Haley said a plan is still in the works between the US, Japan, South Korea and China - North Korea's only major ostensible ally - to halt North Korea's progress on nuclear weapons and ballistic missiles.
Moon, who was sworn in last week, warned that the North's nuclear and rocket programmes were "advancing rapidly", days after Pyongyang launched what appeared to be its longest-range missile yet.
While FireEye researcher John Miller, too, said USA and European security officials maintain it was too early to say who is behind the attack, they did not rule out North Korea as a suspect.
The top United States military officer in the Pacific has said that North Korea's recent military actions are "a recipe for a disaster" and warned against a sense of complacency in the face of increasing tensions on the Korean Peninsula.
Separately, Mr Moon's envoy to the U.S. is travelling to Washington for talks about North Korea with United States president Donald Trump. "He said, however, that what he's willing to do is not talk for talk's sake but for talks that produce an outcome", the envoy said.
Although the two countries are allies, they are divided over the issue of whether South Korea has to pay for the Terminal High Altitude Area Defence (Thaad) anti-missile system deployed in the south of the country.
North Korea launched Sunday what appeared to be its longest-range ballistic missile yet, saying it was capable of carrying a "heavy nuclear warhead" in a test aimed at bringing the USA mainland within reach.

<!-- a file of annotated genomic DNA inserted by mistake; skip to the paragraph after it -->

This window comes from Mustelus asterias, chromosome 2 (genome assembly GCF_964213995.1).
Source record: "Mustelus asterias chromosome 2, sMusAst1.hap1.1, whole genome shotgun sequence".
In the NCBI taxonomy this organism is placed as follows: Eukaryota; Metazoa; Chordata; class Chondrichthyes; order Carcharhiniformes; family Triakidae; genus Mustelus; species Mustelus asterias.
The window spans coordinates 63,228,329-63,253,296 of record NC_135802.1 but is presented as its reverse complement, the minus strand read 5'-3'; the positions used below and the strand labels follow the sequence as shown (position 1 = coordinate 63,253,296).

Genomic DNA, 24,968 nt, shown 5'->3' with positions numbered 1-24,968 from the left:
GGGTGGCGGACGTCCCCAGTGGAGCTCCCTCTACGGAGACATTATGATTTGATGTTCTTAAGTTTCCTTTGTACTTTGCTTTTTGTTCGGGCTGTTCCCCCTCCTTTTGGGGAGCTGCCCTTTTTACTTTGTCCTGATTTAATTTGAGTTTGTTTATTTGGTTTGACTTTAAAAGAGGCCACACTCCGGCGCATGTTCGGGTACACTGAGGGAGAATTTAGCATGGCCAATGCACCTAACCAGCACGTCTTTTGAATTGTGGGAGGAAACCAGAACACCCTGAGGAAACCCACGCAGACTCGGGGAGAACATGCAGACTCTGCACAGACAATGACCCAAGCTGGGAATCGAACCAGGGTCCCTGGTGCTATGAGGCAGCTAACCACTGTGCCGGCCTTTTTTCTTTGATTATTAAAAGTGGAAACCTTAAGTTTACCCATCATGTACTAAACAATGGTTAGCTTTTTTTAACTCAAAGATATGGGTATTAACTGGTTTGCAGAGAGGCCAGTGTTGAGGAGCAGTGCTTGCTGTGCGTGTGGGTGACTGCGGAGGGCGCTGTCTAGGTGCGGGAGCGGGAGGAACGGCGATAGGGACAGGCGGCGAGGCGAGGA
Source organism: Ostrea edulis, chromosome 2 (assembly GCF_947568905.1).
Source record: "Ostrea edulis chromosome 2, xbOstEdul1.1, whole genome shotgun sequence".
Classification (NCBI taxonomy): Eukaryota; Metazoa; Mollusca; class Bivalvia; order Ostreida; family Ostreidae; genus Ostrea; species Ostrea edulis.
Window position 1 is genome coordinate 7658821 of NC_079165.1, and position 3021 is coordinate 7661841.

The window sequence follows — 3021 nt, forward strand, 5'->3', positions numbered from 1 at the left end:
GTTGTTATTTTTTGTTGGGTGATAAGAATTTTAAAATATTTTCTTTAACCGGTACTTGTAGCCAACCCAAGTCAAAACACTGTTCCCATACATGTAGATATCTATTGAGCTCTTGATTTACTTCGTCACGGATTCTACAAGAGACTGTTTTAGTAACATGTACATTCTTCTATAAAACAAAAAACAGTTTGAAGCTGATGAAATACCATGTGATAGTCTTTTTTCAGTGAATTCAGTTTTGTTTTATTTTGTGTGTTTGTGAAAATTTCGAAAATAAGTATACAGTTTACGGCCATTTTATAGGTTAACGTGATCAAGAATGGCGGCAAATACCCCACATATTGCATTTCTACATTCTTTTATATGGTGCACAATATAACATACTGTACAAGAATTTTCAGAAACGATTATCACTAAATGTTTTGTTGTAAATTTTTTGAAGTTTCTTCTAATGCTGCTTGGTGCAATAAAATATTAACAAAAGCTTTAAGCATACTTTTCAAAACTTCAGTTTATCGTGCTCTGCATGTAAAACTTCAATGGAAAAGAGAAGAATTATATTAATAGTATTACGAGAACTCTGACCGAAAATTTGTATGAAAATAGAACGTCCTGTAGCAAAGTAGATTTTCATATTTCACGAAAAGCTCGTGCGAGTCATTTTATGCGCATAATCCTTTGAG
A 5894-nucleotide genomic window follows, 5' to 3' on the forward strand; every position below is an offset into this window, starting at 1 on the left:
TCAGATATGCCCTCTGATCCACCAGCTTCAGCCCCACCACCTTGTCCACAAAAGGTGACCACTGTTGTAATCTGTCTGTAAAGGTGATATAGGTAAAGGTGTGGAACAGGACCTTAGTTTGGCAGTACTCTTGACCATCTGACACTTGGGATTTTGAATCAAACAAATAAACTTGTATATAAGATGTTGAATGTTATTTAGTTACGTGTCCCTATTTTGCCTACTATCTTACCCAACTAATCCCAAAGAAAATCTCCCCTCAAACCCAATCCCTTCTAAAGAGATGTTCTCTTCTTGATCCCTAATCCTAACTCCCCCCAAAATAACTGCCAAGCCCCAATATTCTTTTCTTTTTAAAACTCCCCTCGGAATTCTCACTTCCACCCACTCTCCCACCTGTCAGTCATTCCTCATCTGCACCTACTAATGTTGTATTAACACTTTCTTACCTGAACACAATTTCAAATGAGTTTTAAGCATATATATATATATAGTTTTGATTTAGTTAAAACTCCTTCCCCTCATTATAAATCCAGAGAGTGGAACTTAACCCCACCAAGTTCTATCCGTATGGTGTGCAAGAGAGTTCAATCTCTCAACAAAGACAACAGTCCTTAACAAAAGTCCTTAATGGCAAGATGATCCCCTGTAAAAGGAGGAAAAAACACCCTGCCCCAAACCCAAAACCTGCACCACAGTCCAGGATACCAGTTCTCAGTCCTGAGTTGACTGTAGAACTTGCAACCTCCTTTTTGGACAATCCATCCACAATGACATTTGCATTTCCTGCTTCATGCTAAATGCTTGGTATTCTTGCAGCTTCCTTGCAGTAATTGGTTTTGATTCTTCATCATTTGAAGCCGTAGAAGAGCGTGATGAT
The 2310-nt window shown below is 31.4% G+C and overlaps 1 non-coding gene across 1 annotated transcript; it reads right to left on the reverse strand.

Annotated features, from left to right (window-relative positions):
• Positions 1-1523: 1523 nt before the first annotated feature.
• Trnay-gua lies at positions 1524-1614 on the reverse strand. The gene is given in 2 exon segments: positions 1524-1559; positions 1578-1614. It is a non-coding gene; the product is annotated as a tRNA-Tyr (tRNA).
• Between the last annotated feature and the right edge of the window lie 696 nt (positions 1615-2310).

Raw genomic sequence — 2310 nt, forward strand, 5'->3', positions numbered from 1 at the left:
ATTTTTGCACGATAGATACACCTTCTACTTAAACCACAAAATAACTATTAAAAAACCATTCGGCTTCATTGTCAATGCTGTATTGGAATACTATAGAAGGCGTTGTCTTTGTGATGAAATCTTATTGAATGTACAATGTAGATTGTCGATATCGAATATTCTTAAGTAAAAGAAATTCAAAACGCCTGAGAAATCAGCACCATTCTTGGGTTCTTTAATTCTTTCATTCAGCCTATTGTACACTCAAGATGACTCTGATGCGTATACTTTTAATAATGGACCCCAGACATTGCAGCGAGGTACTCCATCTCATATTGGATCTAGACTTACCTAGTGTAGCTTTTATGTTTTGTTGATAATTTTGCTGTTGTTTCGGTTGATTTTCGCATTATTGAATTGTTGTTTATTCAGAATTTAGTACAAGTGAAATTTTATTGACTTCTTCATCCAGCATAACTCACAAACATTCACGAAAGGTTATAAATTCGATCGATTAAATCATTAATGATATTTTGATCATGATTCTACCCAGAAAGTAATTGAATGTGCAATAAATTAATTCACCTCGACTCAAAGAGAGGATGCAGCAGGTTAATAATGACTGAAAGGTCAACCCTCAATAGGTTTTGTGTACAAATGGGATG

South Korea has complained that some of is companies doing business in China have faced discrimination in retaliation for the system's deployment.
But a senior North Korean diplomat has said Pyongyang is also open to having talks with Washington under the right conditions.
The Thaad deployment has already had an impact, after its TPY-2 radar component detected Sunday's missile launch.
Speaking to Lee, Chinese Foreign Minister Wang Yi said there had been some "undeserved setbacks" in relations this year, in apparent reference to THAAD. (Chinese) "We hope the new government of South Korea realizes the problems that both countries are facing and takes effective measures to remove such obstacles to put the development of bilateral relations back on track".
Later in the song, they refer to South Korea, saying, "this time, kid, you're going too far" and "your big brother's annoyed", a nod to China's view of itself as the pre-eminent political and economic power in northeast Asia.